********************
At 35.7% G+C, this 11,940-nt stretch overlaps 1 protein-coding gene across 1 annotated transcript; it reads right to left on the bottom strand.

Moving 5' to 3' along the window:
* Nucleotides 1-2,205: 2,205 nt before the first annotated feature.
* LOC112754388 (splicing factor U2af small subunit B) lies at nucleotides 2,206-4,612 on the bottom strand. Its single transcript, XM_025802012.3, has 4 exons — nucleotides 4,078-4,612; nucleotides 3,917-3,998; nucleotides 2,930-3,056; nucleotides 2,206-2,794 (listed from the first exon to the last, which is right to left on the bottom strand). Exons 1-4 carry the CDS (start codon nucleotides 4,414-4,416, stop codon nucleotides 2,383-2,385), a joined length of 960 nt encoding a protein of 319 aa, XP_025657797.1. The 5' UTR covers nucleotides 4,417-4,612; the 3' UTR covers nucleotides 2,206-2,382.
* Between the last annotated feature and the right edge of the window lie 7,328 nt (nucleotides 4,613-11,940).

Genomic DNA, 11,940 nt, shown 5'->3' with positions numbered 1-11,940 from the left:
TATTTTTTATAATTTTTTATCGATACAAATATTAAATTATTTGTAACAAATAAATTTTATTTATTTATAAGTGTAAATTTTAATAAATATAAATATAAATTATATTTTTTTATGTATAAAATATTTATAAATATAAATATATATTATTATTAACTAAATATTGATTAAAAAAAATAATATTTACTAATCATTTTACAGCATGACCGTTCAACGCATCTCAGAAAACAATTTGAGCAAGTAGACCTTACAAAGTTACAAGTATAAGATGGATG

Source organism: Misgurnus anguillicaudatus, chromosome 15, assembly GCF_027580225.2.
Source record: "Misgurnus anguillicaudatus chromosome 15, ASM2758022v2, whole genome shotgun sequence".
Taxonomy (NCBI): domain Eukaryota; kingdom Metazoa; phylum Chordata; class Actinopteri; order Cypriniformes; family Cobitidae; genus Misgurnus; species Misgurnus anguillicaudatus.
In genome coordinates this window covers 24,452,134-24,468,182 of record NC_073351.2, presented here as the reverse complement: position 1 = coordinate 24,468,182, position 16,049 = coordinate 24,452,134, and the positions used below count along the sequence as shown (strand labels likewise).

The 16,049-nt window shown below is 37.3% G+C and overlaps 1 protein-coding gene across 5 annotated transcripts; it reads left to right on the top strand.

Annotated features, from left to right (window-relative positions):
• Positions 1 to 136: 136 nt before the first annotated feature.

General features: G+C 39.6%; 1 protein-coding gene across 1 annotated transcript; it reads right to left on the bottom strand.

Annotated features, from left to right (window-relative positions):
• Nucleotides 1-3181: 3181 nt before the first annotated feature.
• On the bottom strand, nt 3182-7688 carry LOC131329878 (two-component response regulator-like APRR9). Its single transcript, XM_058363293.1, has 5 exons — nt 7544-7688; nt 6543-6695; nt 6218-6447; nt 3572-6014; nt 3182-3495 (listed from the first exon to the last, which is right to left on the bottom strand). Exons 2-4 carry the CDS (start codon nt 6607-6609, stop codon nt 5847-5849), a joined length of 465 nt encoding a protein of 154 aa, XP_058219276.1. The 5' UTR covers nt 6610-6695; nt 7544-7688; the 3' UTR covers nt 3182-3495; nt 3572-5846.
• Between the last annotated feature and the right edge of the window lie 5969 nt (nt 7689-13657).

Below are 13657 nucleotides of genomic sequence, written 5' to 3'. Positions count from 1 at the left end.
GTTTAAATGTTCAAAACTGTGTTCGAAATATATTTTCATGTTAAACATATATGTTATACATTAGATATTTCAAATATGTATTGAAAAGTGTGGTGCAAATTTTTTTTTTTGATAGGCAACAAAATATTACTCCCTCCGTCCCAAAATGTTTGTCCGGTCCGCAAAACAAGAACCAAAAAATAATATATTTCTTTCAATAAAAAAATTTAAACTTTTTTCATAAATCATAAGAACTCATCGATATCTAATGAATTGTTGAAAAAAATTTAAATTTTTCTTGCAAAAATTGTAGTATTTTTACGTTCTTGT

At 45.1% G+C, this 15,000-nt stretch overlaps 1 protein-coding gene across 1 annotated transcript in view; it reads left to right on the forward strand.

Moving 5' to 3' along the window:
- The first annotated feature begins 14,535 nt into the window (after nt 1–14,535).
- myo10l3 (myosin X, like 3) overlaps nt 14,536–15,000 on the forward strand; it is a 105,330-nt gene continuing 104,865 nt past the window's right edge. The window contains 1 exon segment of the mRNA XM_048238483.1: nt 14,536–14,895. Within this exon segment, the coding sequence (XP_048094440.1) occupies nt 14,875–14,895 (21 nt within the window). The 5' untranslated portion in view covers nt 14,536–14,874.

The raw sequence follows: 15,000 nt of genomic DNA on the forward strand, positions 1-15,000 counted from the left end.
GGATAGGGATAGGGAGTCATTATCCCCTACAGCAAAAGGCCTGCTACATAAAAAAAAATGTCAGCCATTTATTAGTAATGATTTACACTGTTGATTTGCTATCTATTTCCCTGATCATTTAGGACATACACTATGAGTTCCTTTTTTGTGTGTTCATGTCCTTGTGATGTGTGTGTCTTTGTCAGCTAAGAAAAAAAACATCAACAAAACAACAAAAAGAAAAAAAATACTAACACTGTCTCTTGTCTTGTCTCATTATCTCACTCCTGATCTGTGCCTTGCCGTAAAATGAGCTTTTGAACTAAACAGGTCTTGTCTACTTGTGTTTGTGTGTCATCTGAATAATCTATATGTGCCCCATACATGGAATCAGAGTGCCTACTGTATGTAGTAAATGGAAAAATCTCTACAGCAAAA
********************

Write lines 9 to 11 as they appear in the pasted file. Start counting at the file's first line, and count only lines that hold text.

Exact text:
Source record: "Misgurnus anguillicaudatus chromosome 15, ASM2758022v2, whole genome shotgun sequence".
Taxonomy (NCBI): domain Eukaryota; kingdom Metazoa; phylum Chordata; class Actinopteri; order Cypriniformes; family Cobitidae; genus Misgurnus; species Misgurnus anguillicaudatus.
In genome coordinates this window covers 24,452,134-24,468,182 of record NC_073351.2, presented here as the reverse complement: position 1 = coordinate 24,468,182, position 16,049 = coordinate 24,452,134, and the positions used below count along the sequence as shown (strand labels likewise).